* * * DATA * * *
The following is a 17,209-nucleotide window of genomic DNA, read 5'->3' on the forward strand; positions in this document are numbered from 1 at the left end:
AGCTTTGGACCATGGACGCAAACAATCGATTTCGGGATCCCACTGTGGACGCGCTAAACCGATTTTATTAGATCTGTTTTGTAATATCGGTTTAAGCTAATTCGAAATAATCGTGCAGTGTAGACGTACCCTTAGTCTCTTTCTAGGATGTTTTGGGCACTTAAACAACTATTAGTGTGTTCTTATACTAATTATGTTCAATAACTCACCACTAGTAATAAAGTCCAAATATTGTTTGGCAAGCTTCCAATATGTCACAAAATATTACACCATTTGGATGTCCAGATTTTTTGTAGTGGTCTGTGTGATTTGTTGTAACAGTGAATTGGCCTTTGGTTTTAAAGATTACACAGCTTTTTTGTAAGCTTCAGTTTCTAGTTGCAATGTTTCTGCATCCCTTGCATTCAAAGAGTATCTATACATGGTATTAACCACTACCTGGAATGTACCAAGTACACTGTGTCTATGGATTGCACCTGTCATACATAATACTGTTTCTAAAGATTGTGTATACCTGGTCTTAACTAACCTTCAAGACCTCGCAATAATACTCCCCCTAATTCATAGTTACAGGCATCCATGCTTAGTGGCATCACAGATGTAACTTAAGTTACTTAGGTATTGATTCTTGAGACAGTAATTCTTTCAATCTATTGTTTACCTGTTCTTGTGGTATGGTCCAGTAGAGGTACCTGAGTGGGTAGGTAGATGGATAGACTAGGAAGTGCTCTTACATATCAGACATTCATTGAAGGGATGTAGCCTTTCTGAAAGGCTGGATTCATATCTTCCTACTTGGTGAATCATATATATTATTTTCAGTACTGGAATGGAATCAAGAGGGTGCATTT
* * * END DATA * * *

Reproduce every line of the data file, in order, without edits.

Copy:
The following is a 17,209-nucleotide window of genomic DNA, read 5'->3' on the forward strand; positions in this document are numbered from 1 at the left end:
AGCTTTGGACCATGGACGCAAACAATCGATTTCGGGATCCCACTGTGGACGCGCTAAACCGATTTTATTAGATCTGTTTTGTAATATCGGTTTAAGCTAATTCGAAATAATCGTGCAGTGTAGACGTACCCTTAGTCTCTTTCTAGGATGTTTTGGGCACTTAAACAACTATTAGTGTGTTCTTATACTAATTATGTTCAATAACTCACCACTAGTAATAAAGTCCAAATATTGTTTGGCAAGCTTCCAATATGTCACAAAATATTACACCATTTGGATGTCCAGATTTTTTGTAGTGGTCTGTGTGATTTGTTGTAACAGTGAATTGGCCTTTGGTTTTAAAGATTACACAGCTTTTTTGTAAGCTTCAGTTTCTAGTTGCAATGTTTCTGCATCCCTTGCATTCAAAGAGTATCTATACATGGTATTAACCACTACCTGGAATGTACCAAGTACACTGTGTCTATGGATTGCACCTGTCATACATAATACTGTTTCTAAAGATTGTGTATACCTGGTCTTAACTAACCTTCAAGACCTCGCAATAATACTCCCCCTAATTCATAGTTACAGGCATCCATGCTTAGTGGCATCACAGATGTAACTTAAGTTACTTAGGTATTGATTCTTGAGACAGTAATTCTTTCAATCTATTGTTTACCTGTTCTTGTGGTATGGTCCAGTAGAGGTACCTGAGTGGGTAGGTAGATGGATAGACTAGGAAGTGCTCTTACATATCAGACATTCATTGAAGGGATGTAGCCTTTCTGAAAGGCTGGATTCATATCTTCCTACTTGGTGAATCATATATATTATTTTCAGTACTGGAATGGAATCAAGAGGGTGCATTT